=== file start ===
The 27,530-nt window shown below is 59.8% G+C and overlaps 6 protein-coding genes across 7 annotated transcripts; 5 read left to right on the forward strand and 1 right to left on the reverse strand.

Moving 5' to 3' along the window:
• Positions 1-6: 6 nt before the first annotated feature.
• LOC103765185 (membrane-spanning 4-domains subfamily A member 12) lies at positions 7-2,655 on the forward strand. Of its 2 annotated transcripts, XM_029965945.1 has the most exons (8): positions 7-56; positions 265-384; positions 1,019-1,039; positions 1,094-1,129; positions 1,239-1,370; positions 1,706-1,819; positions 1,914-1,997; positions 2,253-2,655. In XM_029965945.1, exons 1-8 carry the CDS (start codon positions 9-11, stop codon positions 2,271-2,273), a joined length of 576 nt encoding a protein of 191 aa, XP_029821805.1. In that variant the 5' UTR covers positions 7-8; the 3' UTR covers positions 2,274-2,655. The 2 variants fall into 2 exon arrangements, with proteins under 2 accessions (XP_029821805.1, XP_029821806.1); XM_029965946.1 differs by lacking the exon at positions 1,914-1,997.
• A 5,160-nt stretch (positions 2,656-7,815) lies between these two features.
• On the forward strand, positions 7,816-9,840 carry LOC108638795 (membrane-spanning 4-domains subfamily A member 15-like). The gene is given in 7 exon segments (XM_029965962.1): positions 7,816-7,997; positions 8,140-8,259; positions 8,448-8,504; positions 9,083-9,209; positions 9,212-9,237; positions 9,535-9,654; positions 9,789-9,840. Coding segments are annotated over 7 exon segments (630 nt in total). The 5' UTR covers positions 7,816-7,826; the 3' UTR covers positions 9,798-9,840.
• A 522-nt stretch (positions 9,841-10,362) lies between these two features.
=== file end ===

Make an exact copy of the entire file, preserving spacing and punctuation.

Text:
The 27,530-nt window shown below is 59.8% G+C and overlaps 6 protein-coding genes across 7 annotated transcripts; 5 read left to right on the forward strand and 1 right to left on the reverse strand.

Moving 5' to 3' along the window:
• Positions 1-6: 6 nt before the first annotated feature.
• LOC103765185 (membrane-spanning 4-domains subfamily A member 12) lies at positions 7-2,655 on the forward strand. Of its 2 annotated transcripts, XM_029965945.1 has the most exons (8): positions 7-56; positions 265-384; positions 1,019-1,039; positions 1,094-1,129; positions 1,239-1,370; positions 1,706-1,819; positions 1,914-1,997; positions 2,253-2,655. In XM_029965945.1, exons 1-8 carry the CDS (start codon positions 9-11, stop codon positions 2,271-2,273), a joined length of 576 nt encoding a protein of 191 aa, XP_029821805.1. In that variant the 5' UTR covers positions 7-8; the 3' UTR covers positions 2,274-2,655. The 2 variants fall into 2 exon arrangements, with proteins under 2 accessions (XP_029821805.1, XP_029821806.1); XM_029965946.1 differs by lacking the exon at positions 1,914-1,997.
• A 5,160-nt stretch (positions 2,656-7,815) lies between these two features.
• On the forward strand, positions 7,816-9,840 carry LOC108638795 (membrane-spanning 4-domains subfamily A member 15-like). The gene is given in 7 exon segments (XM_029965962.1): positions 7,816-7,997; positions 8,140-8,259; positions 8,448-8,504; positions 9,083-9,209; positions 9,212-9,237; positions 9,535-9,654; positions 9,789-9,840. Coding segments are annotated over 7 exon segments (630 nt in total). The 5' UTR covers positions 7,816-7,826; the 3' UTR covers positions 9,798-9,840.
• A 522-nt stretch (positions 9,841-10,362) lies between these two features.